8 week old Crh-IRES-Cre+/−;Ai14+/ mice were given a unilateral intracerebroventricular infusion of colchicine (80 µg in 4 µL saline) under ketamine/xylazine anesthesia. 18–22 hours later they were sacrificed. To label neuroendocrine cells, some mice were give a single intraperitoneal injection of fluorogold (2% w/v in 100 uL saline; Fluorochrome) and sacrificed 5 days later. To prepare fixed brain tissue, mice were anesthetized with sodium pentobarbital (30 mg/kg) and transcardially perfused with phosphate-buffered saline (PBS), followed by 4% paraformaldehyde (PFA) in phosphate buffer (PB, 4°C). Brains were placed in PFA 24 hours followed by 20% sucrose PB. 30 µM coronal brain sections were obtained via cryostat in 3 series. Rinses were performed before/between incubations with tris-buffered saline containing triton (TBSt; pH 7.4, with 0.1% Triton-X 100), Blocking solution (5% normal donkey serum in TBSt) was pre-applied for 1 hour and used in subsequent antibody incubations. Primary antibodies used were: rabbit anti- c-Fos Ab5 (1∶10,000 dilution; overnight RT; Calbiochem), rabbit anti-fluorogold (1∶10,000; Chemicon), monoclonal mouse anti- Oxytocin or Vasopressin (1∶10,000; PS38 and PS41 from Dr. H. Gainer; overnight RT;), rabbit anti-somatostatin (1∶1000; Cat. #20067 Immunostar) rabbit anti- preproTRH (1∶2000; 363J from Dr. M. Wessendorf) or rabbit anti-CRH (1∶4000; C-70 from Dr. W. Vale). Secondary antibodies/conjugates used were: Alexa-488-conjugated donkey anti-mouse (1∶500; Molecular Probes), Alexa-488 donkey anti-rabbit, biotinylated donkey anti-rabbit (1∶500; Jackson Immuno Research), and Alexa-488-conjugated streptavidin (1∶500; Molecular Probes). Slide-mounted and coverslipped sections were imaged using a confocal microscope (Olympus BX50 Fluoview). We included for assessment the entire rostral-caudal extent of one side of the PVN. Immunoreactive and tdTomato+ soma were counted using ImageJ.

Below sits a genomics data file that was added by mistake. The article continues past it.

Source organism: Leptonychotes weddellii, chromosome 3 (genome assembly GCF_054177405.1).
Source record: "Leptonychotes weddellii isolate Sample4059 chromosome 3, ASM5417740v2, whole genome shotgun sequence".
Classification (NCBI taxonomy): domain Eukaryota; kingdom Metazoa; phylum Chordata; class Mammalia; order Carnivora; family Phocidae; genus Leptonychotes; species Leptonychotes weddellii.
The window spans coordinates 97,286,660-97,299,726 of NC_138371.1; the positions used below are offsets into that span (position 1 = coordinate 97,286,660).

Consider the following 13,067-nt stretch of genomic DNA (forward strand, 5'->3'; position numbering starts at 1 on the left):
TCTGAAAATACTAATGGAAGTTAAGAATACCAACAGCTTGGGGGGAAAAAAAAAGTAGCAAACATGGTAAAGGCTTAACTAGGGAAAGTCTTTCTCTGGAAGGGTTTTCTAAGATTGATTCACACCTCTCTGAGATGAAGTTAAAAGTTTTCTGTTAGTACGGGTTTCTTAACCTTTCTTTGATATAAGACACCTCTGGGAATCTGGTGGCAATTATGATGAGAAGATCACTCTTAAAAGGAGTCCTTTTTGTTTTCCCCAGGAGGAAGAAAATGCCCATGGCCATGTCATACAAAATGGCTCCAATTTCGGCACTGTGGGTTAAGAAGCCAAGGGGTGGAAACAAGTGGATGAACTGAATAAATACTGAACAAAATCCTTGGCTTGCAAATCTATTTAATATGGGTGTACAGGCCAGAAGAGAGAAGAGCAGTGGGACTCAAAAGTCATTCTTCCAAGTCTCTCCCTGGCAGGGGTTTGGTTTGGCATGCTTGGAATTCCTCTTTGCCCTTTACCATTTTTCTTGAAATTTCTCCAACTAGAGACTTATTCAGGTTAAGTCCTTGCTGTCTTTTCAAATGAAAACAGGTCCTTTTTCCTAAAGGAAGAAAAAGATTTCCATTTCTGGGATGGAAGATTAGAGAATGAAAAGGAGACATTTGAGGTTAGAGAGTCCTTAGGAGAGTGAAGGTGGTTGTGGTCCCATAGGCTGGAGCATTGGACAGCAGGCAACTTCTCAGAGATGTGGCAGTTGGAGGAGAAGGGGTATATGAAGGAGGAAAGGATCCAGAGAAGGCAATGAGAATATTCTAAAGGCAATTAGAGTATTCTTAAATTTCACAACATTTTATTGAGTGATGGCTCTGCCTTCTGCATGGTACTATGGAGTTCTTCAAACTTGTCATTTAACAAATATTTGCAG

In a stereotaxic apparatus under isoflurane anesthesia, glass capillaries were lowered into the brain of 6 week old Crh-IRES-Cre;Ai14 mice (anteroposterior, 0.0 mm; lateral, −0.3 mm from the bregma; dorsoventral, −4.5 mm from the dura). Recombinant AAV carrying ChR2-eYFP (Addgene plasmid 20298, pAAV-EF1a-double floxed-hChR2(H134R)-EYFP-WPRE-HGHpA) [15] was pressure unilaterally injected with Nanoject II apparatus (Drummond Scientific Company) in a total volume of 210 nl (3.4×1013 GC ml−1). Mice were allowed to recover >14 days before experiments. To excite channelrhodopsin in in vitro slices (preparation described below), a fiber optic cable (105 µm core diameter) was placed 1–2 mm from the PVN using a manipulator to deliver light from a laser (473 nm, OptoGeni 473, IkeCool Corporation). Light intensity was measured by a Photodiode Power Sensor (Thorlabs). Maximally, 2.5 mW light was delivered to tissue.


Young male Crh-IRES-Cre;Ai14 mice (4–6 weeks postnatal) were deeply anaesthetized with isoflurane and decapitated; brains were rapidly removed and immersed in ice cold slicing solution containing, in mM: 87 NaCl, 2.5 KCl, 0.5 CaCl2, 7 MgCl2, 25 NaHCO3, 25 D-glucose, 1.25 NaH2PO4, 75 sucrose saturated with 95% O2/5% CO2. 250 µm coronal sections were obtained using a vibratome (Leica), and allowed to recover for 1+ hours in 95% O2/5% CO2 saturated, 30°C artificial cerebrospinal fluid (aCSF) containing (in mM): 126 NaCl, 2.5 KCl, 26 NaHCO3, 2.5 CaCl2, 1.5 MgCl2, 1.25 NaH2PO4, 10 glucose. All recordings took place in aCSF at 30–32°C perfused at a rate of 1 mL/min, with DNQX (10 µM, Tocris) or picrotoxin (100 µM, Sigma) applied via perfusion pump. Neurons were visualized with an upright microscope fitted with differential interference contrast and epifluorescence optics (UVICO, RappOptoElectronics) and camera (AxioCam MRm). Borosilicate pipettes (3–5 mΩ) were filled with internal solution containing (in mM) 108 K-gluconate, 2 MgCl2, 8 Na-gluconate, 8 KCl, 1 K2-EGTA, 4 K2-ATP, 0.3 Na3-GTP, 10 mM HEPES, 0.2 Alexa-488 hydrazide and 10 mg·mL−1 biocytin. A monopolar aCSF-filled electrode placed about 20 µm from the cell was used to evoke pairs of post-synaptic currents (IPSCs) 50 milliseconds apart at 0.2 Hz intervals. Signals were amplified (Multiclamp 700B, Molecular Devices), low pass filtered at 1 kHz, digitized at 10 kHz (Digidata 1322, Molecular Devices), and recorded (pClamp 9.2, Molecular Devices) for offline analysis of evoked or spontaneous synaptic currents (Clampfit, Molecular Devices; MiniAnalysis, Synaptosoft). Post-recording slices, after fixation in 4% PFA (24 hours), incubation with streptavidin-A488 (1∶500 TBSt),and clearing using 50∶50 glycerol: TBS, were mounted and imaged via confocal.